Saving Private Ryan is one of the greatest war films ever made. Steven Spielberg’s uncompromising depiction of a brave mission during the climax of World War II is renowned for its gripping first sequence, which depicts the grizzly storming of Omaha Beach by Allied forces. While detractors would argue the film never tops its standout opening, the larger story poses fascinating questions on the value of individual life within a conflict that claims countless. It’s a nuanced take on heroism and patriotism from the generally sentimental Spielberg.
The story follows U.S. Army Captain John H. Miller (Tom Hanks) as he’s assigned to venture deep within Nazi territory to locate Private First Class James Francis Ryan (Matt Damon). Ryan’s three brothers also served, but were all killed during the Normandy Invasion, so the Army has dediced to send him home to his family. Miller has reservations about the mission, but travels alongside his squad Mike Horvath (Tom Sizemore), Richard Reiben (Edward Burns), Daniel Jackson (Barry Pepper), Stanley Mellish (Adam Goldberg), Adrian Caparzo (Vin Diesel), Irwin Wade (Giovanni Ribisi), and Timothy Upham (Jeremy Davies) on the treacherous journey.
Spielberg had explored the World War II era previously in 1941, Empire of the Sun, Schindler’s List, and the Indiana Jones franchise, but wanted to depict the plight of combat as a tribute to his father Arnold Spielberg’s service in the war. When Spielberg won the Academy Award for Best Director, he dedicated it to his father’s heroism.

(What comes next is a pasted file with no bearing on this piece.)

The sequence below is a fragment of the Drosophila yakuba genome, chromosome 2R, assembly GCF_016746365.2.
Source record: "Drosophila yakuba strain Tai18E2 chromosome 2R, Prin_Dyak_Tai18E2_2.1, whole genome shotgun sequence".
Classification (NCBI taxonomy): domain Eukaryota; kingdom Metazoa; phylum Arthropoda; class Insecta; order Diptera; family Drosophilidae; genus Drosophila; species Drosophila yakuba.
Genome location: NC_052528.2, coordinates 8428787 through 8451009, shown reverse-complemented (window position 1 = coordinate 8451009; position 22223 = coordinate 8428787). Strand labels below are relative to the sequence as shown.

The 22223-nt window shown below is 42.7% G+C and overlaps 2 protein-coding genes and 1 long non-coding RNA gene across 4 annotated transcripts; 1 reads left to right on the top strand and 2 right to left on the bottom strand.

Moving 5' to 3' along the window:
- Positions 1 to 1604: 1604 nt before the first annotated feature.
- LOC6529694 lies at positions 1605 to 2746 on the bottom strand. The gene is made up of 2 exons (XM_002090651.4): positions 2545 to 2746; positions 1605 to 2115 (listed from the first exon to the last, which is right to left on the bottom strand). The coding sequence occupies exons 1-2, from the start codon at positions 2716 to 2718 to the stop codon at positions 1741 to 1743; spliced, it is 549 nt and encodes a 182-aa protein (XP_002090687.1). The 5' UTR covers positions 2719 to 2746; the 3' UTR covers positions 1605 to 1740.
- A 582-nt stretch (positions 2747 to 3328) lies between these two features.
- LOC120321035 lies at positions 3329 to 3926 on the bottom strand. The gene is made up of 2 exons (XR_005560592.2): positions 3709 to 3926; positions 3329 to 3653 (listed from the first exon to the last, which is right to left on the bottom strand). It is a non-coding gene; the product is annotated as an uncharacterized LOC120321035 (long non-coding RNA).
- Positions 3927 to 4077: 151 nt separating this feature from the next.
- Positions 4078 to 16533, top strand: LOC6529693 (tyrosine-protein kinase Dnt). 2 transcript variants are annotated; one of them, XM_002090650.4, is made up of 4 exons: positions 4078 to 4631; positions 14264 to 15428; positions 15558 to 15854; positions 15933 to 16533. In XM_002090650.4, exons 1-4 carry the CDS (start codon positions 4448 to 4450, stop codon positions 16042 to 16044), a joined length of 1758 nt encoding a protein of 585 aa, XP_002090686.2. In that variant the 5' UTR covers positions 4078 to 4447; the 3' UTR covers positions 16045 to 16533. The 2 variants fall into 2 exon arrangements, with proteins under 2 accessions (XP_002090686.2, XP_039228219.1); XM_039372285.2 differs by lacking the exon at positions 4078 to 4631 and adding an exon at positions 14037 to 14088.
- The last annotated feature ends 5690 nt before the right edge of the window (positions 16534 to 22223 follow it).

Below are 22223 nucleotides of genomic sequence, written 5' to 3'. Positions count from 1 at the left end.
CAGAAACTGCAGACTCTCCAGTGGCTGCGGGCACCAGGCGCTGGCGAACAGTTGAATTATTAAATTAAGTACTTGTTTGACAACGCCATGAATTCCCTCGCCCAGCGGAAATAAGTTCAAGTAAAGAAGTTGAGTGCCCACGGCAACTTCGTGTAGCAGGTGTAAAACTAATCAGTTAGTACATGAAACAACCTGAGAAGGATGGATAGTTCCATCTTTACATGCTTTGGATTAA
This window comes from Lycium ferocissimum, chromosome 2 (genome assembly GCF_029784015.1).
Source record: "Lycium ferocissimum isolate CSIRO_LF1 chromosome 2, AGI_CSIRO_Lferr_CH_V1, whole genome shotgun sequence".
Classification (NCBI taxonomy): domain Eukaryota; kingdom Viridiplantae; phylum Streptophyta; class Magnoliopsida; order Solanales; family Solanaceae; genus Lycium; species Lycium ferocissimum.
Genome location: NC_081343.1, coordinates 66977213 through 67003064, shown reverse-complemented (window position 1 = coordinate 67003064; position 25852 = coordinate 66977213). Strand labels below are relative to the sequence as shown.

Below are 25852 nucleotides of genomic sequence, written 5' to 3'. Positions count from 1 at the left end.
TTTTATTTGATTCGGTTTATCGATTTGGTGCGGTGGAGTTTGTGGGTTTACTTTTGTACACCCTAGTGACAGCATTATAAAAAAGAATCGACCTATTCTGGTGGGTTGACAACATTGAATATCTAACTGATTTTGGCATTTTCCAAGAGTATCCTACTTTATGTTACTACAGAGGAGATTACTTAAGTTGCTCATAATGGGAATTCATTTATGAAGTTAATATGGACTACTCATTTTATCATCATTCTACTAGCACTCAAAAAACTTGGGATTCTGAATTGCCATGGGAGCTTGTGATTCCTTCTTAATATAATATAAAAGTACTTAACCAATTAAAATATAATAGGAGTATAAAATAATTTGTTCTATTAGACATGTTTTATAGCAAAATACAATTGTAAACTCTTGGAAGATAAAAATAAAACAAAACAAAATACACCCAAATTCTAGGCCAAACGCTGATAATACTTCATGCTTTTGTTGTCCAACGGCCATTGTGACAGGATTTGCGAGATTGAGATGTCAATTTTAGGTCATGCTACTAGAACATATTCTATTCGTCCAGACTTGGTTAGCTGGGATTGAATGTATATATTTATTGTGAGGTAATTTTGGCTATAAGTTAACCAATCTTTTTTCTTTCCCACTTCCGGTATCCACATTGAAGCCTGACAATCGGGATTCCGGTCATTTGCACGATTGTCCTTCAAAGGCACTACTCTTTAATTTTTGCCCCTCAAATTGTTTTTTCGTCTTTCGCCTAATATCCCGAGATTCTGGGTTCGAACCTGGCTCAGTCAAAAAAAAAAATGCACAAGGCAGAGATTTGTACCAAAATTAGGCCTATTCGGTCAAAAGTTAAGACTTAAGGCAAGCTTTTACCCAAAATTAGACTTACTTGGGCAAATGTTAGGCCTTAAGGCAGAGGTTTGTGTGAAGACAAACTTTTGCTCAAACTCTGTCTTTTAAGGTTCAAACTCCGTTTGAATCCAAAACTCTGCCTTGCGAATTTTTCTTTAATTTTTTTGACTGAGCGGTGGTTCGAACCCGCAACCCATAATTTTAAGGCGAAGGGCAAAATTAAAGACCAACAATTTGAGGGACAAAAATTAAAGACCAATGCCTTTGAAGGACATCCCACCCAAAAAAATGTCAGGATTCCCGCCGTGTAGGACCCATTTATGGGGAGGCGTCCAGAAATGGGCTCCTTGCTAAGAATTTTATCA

Is Saving Private Ryan based on a true story?
While the characters are fictitious, many of its events are inspired by actual historical records. Screenwriter Robert Rodat was first inspired to craft the narrative upon reading Stephen Ambrose’s nonfiction retrospective D-Day: June 6, 1944: The Climactic Battle of World War II. Rodat was fascinated by an honorary memorial dedicated to families who had lost multiple sons in the war.
Rodat began writing Saving Private Ryan after studying the true story of Sergeant Frederick “Fritz” Niland. Fritz Niland’s brothers Preston and Robert had enlisted for service, and his brother Edward had volunteered. In May 1944, Edward was shot down over Burma and gone missing, and was presumed dead. In June, Robert was killed on D-Day and Preston was killed on Omaha Beach. Frederick had gone missing during the Normandy Invasion, and the U.S. Army commissioned him to be rescued and sent home.
An army unit under chaplain Fr. Francis Sampson identified Frederick’s location and sent him back to his parents Michael and Augusta Niland. Frederick’s brother Edward was also discovered to be alive, and was rescued from a Burmese POW camp and also returned home safely. The rescues were the result of the U.S. War Department’s “sole survivor” policy, which was adopted in 1942 after the four Sullivan brothers who served in the U.S. Navy had all been killed during the sinking of the USS Juneau during the Battle of Guadalcanal.
So, while Saving Private Ryan is unquestionably inspired by true events, the film’s story of Captain Miller’s risky mission to save one man is entirely fictional.